It’s the first time I used my rose cutters and they are easy to work with. I made rose buds before, for the Matcha & Rose Cake, but never roses in bloom. I was worried they will not look as realistic as the ones I saw online. I shouldn’t have worried, with tools, creating roses is quite easy. I think I might get a few more tools for making fondant flowers and leaves.

03 Foret Noire Cake

For the roses I had a 5 petal cutter in 6 sizes. I used some of the same cutters to make the petals. The same cutters can be used to make a 10 petals flower. I like that the cutters are so versatile.

Ingredients for the sponge, 3 layers:
– 300g self raising flour (mix of white and wholemeal)
– 6 eggs
– 225g demerara sugar
– 225ml oil
– 3 spoons of cocoa powder
– 1 tsp baking powder
– vanilla paste

Ingredients for the cream, syrup and icing:
– 250g light mascarpone
– 75g butter at room temperature
– 100g icing sugar
– vanilla paste
– cherry flavouring (optional)
– 1 can of pitted cherries
– 50ml sour cherry liqueur
– 150g dark chocolate + a bit more for fixing the rose petals

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Nutty caramel cake

I wondered how I should name the cake, flavours or decorations. I decided on Nutty caramel cake because Sheep Cake doesn’t sound as good. I will talk a bit more about the decorations at the end of the post.

 Nutty caramel cake

The cake has two fillings, one with cream and a creme patisserie with nutty flavour, peanut brittle and demerara sugar. The classic sponge is flavoured with buttery caramel and it also has peanut brittle.

 Nutty caramel cake

Ingredients for the sponge (8 slices):
– 225g white plain flour
– 150g oil
– 150g sugar
– 4 medium eggs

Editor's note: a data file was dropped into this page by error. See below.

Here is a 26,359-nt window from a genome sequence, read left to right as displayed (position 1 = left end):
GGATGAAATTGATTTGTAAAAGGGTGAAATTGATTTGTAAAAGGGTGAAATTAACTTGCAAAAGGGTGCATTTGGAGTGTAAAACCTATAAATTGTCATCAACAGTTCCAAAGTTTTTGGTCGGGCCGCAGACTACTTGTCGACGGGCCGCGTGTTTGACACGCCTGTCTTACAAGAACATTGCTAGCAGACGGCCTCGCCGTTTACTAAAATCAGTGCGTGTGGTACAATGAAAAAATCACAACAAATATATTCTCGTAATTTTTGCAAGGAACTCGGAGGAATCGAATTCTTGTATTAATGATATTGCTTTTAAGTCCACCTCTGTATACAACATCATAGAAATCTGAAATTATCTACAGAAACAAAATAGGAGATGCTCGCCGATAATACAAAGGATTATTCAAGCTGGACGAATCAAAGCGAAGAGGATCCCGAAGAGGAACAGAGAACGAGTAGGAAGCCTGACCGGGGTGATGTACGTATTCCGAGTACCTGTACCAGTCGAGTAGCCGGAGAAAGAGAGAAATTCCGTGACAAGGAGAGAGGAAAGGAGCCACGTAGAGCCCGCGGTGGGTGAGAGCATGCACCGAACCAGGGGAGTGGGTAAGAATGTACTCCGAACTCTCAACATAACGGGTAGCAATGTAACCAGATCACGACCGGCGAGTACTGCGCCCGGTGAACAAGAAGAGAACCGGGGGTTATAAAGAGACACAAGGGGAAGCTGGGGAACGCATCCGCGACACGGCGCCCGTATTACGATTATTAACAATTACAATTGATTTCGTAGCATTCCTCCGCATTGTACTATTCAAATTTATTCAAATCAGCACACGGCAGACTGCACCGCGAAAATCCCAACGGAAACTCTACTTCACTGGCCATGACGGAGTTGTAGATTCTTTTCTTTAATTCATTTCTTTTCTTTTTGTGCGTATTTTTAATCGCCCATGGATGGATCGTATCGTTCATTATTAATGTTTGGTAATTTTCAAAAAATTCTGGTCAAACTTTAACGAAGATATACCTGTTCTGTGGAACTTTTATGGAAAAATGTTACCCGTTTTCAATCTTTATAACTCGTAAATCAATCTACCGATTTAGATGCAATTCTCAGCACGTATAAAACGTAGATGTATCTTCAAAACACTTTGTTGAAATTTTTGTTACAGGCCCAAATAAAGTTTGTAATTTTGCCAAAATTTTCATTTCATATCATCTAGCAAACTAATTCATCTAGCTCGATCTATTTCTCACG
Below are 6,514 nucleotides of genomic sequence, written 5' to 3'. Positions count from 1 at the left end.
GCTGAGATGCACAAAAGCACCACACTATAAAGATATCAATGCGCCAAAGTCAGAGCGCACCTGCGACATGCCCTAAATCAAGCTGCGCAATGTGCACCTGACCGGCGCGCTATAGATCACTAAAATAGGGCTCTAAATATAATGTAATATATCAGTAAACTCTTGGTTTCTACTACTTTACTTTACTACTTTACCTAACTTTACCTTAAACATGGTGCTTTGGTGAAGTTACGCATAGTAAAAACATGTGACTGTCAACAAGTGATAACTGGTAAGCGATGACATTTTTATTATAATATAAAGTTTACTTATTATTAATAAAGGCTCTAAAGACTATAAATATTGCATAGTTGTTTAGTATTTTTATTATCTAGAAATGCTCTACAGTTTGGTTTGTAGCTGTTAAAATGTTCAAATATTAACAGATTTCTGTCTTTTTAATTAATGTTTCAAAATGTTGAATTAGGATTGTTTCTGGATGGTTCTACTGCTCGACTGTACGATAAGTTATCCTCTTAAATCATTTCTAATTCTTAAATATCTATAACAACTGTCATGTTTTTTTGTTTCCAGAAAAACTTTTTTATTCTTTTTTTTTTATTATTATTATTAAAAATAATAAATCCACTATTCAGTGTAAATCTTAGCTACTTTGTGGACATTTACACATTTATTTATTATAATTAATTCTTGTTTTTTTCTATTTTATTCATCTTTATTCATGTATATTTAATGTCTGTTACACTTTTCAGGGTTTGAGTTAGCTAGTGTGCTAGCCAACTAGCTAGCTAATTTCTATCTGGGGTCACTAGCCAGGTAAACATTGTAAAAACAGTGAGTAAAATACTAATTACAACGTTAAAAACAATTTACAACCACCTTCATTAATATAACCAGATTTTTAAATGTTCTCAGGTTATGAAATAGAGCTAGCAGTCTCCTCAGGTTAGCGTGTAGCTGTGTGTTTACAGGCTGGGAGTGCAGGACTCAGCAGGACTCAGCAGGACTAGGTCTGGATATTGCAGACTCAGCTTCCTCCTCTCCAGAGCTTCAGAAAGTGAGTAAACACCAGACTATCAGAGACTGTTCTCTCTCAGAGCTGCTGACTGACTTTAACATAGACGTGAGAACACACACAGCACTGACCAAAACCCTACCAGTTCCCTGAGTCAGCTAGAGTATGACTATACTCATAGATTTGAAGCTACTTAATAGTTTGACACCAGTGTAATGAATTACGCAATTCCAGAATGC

– 2 tsp of baking powder
– 1 tsp vanilla paste
– hazelnut flavouring
– 75g peanut brittle, grounded

Preheat the oven at 180C or 160C fan.

Using a stand mixer, mix the flour, the oil, the eggs, the baking powder, vanilla paste, hazelnut flavouring and the sugar. Mix it for a couple of minutes at slow speed, then increase the speed and mix until all the ingredients are fully incorporated. Add the peanut brittle and mix for less than 1 minute, just so the brittle is incorporated in the mixture. Scoop the cake batter into the baking trays and bake until it springs back if touched, for around 40 minutes. When the sponge is baked, take it out of the oven. Leave it to cool for a couple of minutes in the tray, remove from tray and leave to cool completely on a cooling rack.
When the sponge is cold, cut it in 3 layers.

Ingredients for creme patisserie layer:
– 100g demerara sugar
– 50g plain flour
– 3 egg yolks
– 500ml milk
– buttery caramel flavouring
– 25g peanut brittle, grounded

Put the milk into a saucepan on the hub and bring to boil. In a mixing bowl whisk the egg yolks and the sugar until pale and fluffy, then add the sifted flour.